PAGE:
Last October, the province’s Eastern School District received pushback from teachers over a new policy that prohibited them from giving zeroes to students who cheat or fail to complete an assignment.
At the time, the board said its approach was in line with other school boards across the country.
Policies actually vary from district to district, but there does indeed seem to be a trend towards this kid-glove treatment. Some Ontario schools have had similar policies in place for years.
When the policy surfaced here, the board clarified its rules, insisting there is no outright ban on giving zeroes. But the hoops teachers must jump through first — consulting parents, reassigning tests — are intimidating enough that most teachers just avoid the grief.
Now, it appears teachers might also need to watch their backs.
In Alberta last month, physics teacher Lyndon Dorvel was suspended from his job for violating his school’s “no-zero” policy. He’d been giving zeroes for incomplete assignments for 15 years when the new rule came into effect.
Dorvel told CBC News he couldn't in good conscience comply with the rule.
"I just didn't have a choice," he said. "I just couldn't not do it. I tried to talk myself out of it many times, but it was just something so important to me, I just had to go through with it."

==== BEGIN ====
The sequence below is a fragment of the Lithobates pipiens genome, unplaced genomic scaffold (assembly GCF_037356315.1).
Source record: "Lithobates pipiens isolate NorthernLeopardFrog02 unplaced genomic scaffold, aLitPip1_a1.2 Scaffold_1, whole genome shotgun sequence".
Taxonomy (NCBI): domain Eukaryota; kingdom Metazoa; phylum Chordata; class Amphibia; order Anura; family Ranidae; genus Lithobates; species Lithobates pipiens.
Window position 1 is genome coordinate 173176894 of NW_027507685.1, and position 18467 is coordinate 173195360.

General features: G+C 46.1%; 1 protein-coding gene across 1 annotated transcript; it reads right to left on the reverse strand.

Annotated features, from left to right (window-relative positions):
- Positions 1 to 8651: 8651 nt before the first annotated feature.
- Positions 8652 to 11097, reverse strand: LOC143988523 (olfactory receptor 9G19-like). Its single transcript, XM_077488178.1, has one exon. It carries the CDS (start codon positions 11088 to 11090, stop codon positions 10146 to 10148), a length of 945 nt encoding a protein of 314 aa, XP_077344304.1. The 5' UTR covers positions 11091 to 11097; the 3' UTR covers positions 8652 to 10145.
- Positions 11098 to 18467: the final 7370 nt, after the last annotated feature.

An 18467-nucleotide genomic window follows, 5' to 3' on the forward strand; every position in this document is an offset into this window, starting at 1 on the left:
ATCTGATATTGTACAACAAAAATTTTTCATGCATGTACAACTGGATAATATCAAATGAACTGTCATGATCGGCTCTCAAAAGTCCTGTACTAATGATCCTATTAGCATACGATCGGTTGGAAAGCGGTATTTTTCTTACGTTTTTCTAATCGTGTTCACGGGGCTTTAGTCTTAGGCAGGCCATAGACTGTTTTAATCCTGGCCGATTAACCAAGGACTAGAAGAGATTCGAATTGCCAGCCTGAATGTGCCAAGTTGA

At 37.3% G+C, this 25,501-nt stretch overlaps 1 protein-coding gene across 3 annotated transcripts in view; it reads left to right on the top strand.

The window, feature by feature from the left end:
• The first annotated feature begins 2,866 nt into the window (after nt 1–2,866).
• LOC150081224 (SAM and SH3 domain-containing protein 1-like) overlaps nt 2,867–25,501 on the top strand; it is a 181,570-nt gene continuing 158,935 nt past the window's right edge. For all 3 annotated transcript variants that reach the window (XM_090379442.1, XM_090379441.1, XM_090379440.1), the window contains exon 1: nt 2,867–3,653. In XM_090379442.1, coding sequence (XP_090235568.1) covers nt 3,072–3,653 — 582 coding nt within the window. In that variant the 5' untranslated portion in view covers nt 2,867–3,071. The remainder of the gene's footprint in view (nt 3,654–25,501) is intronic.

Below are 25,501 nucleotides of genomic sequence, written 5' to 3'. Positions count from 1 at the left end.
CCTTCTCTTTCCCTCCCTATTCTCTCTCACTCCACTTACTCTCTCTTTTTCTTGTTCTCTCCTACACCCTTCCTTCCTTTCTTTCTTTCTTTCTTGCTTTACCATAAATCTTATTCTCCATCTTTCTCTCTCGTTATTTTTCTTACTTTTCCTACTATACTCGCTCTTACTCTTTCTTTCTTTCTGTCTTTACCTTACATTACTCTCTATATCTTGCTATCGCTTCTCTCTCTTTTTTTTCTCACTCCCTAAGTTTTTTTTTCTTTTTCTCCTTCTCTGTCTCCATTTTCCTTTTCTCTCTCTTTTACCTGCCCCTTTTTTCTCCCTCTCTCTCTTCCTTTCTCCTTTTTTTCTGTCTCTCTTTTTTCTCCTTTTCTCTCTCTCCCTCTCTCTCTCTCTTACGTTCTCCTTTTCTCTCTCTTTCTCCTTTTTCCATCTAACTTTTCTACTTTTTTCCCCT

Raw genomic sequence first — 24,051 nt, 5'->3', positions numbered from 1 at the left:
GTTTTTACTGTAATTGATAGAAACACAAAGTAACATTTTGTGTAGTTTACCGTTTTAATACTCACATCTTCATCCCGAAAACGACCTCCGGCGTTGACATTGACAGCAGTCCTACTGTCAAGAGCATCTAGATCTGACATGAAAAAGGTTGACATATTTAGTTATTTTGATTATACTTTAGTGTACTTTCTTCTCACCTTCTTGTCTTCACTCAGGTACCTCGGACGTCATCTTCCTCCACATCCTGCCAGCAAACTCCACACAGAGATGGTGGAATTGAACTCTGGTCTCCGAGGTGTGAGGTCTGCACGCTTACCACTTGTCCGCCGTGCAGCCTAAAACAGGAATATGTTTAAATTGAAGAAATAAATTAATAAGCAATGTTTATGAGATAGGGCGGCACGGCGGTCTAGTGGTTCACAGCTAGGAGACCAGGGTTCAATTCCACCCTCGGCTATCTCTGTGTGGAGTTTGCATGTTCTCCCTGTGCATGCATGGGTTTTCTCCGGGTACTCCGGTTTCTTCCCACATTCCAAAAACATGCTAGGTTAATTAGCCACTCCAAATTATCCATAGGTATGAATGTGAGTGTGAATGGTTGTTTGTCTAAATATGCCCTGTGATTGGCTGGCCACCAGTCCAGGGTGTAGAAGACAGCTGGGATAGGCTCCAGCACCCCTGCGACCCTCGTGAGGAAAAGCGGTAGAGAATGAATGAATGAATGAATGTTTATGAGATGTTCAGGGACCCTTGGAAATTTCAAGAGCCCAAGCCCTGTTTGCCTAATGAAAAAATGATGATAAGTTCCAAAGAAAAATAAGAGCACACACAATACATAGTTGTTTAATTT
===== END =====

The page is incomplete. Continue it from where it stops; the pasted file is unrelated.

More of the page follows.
Dorvel is appealing his suspension, and has become a bit of a folk hero among many students and parents.
Zero tolerance for zeroes is not new.
The National Post’s Marni Soupcoff points to a 1999 school directive in Ontario as one culprit. That directive was based on a philosophy that student performance and student behaviour should be treated separately. In other words, a student’s decision not to hand in a paper does not mean they haven’t learned the material.
“Where that leaves teachers is with little ability to teach important real-world concepts like the importance of meeting deadlines, working efficiently and managing stress while completing multiple tasks,” writes Soupcoff. “Or, to put it bluntly, the importance of actually putting in effort and doing a good job.”
In fact, so many Ontario educators adopted an extreme interpretation of those guidelines that the province was compelled two years ago to assure teachers they were allowed to give zero credit for zero work.
Clearly, there’s something wrong here.
Because, contrary to the muddled thinking of these modern education experts, student behaviour and performance are really inextricable sides of the same coin.
And that’s especially true for those in the
procrastination-prone teen years.
And for students who actually do their work, no-zero policies are intrinsically discriminatory.
There should be zero tolerance for it.